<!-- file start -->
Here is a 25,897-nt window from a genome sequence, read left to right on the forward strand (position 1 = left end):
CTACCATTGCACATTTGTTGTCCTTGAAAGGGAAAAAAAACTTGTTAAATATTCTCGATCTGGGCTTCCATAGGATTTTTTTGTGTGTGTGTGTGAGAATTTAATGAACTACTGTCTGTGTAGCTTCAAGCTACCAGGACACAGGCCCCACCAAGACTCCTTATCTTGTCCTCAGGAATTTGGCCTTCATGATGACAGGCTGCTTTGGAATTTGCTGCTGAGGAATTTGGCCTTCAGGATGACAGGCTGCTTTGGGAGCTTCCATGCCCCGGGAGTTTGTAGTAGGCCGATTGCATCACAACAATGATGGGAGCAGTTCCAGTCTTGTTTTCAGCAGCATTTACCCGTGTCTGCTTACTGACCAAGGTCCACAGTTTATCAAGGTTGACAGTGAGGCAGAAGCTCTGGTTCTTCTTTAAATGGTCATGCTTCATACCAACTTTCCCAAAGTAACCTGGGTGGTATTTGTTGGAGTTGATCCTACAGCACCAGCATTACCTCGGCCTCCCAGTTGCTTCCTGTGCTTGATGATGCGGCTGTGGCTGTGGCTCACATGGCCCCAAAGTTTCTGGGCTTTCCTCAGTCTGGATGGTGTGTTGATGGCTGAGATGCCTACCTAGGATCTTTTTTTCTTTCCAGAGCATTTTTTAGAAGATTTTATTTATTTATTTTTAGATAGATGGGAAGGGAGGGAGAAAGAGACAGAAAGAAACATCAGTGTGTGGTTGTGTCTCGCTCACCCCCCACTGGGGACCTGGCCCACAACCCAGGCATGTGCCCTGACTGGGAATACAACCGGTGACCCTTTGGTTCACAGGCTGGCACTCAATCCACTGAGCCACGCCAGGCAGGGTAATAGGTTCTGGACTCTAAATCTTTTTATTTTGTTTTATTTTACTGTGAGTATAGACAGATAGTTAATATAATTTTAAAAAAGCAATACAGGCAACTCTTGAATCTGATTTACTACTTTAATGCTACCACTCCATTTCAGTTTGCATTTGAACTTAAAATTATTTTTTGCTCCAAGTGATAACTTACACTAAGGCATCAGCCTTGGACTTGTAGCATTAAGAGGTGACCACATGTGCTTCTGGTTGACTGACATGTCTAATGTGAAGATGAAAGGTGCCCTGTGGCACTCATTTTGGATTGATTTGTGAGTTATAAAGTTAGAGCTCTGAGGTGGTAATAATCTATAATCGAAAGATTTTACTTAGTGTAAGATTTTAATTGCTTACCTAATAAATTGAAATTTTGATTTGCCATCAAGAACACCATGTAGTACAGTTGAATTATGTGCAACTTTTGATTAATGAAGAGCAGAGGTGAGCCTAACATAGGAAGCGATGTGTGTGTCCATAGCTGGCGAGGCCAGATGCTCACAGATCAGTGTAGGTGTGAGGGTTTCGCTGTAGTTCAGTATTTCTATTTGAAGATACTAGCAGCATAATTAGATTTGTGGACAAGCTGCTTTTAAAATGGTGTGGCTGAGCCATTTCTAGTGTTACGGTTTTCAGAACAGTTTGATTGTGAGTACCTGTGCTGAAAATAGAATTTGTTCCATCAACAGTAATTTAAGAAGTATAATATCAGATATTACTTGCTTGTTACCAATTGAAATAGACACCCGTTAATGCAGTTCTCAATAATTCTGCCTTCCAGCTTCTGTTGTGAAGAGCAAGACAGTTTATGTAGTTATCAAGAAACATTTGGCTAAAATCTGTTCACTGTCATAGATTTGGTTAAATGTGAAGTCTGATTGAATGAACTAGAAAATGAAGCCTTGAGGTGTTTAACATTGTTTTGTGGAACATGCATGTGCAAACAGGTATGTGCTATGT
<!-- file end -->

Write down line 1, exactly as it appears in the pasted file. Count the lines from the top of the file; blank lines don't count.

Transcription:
Here is a 25,897-nt window from a genome sequence, read left to right on the forward strand (position 1 = left end):